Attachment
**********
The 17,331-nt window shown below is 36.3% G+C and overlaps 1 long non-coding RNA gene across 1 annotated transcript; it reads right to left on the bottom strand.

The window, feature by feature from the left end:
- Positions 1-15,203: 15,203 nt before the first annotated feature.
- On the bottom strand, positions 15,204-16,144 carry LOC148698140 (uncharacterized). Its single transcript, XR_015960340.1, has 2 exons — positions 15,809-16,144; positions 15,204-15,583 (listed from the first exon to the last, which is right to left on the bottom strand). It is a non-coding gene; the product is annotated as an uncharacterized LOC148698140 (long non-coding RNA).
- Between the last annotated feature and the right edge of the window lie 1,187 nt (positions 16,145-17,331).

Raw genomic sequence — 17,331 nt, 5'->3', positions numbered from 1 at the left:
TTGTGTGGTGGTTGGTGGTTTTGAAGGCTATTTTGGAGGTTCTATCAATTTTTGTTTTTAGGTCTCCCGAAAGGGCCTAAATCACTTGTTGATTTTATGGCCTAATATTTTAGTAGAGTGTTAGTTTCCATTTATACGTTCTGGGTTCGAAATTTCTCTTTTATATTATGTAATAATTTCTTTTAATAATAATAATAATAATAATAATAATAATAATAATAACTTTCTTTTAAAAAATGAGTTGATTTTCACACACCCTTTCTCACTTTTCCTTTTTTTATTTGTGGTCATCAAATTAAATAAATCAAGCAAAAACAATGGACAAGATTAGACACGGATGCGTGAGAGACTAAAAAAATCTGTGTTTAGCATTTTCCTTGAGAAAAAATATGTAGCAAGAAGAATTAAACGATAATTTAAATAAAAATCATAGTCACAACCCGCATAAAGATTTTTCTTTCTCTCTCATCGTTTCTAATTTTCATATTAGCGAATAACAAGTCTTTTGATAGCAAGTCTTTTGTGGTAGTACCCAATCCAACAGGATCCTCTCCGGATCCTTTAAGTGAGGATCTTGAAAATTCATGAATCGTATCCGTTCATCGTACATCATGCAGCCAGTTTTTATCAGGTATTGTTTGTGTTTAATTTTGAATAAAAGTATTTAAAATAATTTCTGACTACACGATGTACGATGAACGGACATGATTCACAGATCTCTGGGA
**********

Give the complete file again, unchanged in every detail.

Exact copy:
The 17,331-nt window shown below is 36.3% G+C and overlaps 1 long non-coding RNA gene across 1 annotated transcript; it reads right to left on the bottom strand.

The window, feature by feature from the left end:
- Positions 1-15,203: 15,203 nt before the first annotated feature.
- On the bottom strand, positions 15,204-16,144 carry LOC148698140 (uncharacterized). Its single transcript, XR_015960340.1, has 2 exons — positions 15,809-16,144; positions 15,204-15,583 (listed from the first exon to the last, which is right to left on the bottom strand). It is a non-coding gene; the product is annotated as an uncharacterized LOC148698140 (long non-coding RNA).
- Between the last annotated feature and the right edge of the window lie 1,187 nt (positions 16,145-17,331).

Raw genomic sequence — 17,331 nt, 5'->3', positions numbered from 1 at the left:
TTGTGTGGTGGTTGGTGGTTTTGAAGGCTATTTTGGAGGTTCTATCAATTTTTGTTTTTAGGTCTCCCGAAAGGGCCTAAATCACTTGTTGATTTTATGGCCTAATATTTTAGTAGAGTGTTAGTTTCCATTTATACGTTCTGGGTTCGAAATTTCTCTTTTATATTATGTAATAATTTCTTTTAATAATAATAATAATAATAATAATAATAATAATAATAACTTTCTTTTAAAAAATGAGTTGATTTTCACACACCCTTTCTCACTTTTCCTTTTTTTATTTGTGGTCATCAAATTAAATAAATCAAGCAAAAACAATGGACAAGATTAGACACGGATGCGTGAGAGACTAAAAAAATCTGTGTTTAGCATTTTCCTTGAGAAAAAATATGTAGCAAGAAGAATTAAACGATAATTTAAATAAAAATCATAGTCACAACCCGCATAAAGATTTTTCTTTCTCTCTCATCGTTTCTAATTTTCATATTAGCGAATAACAAGTCTTTTGATAGCAAGTCTTTTGTGGTAGTACCCAATCCAACAGGATCCTCTCCGGATCCTTTAAGTGAGGATCTTGAAAATTCATGAATCGTATCCGTTCATCGTACATCATGCAGCCAGTTTTTATCAGGTATTGTTTGTGTTTAATTTTGAATAAAAGTATTTAAAATAATTTCTGACTACACGATGTACGATGAACGGACATGATTCACAGATCTCTGGGA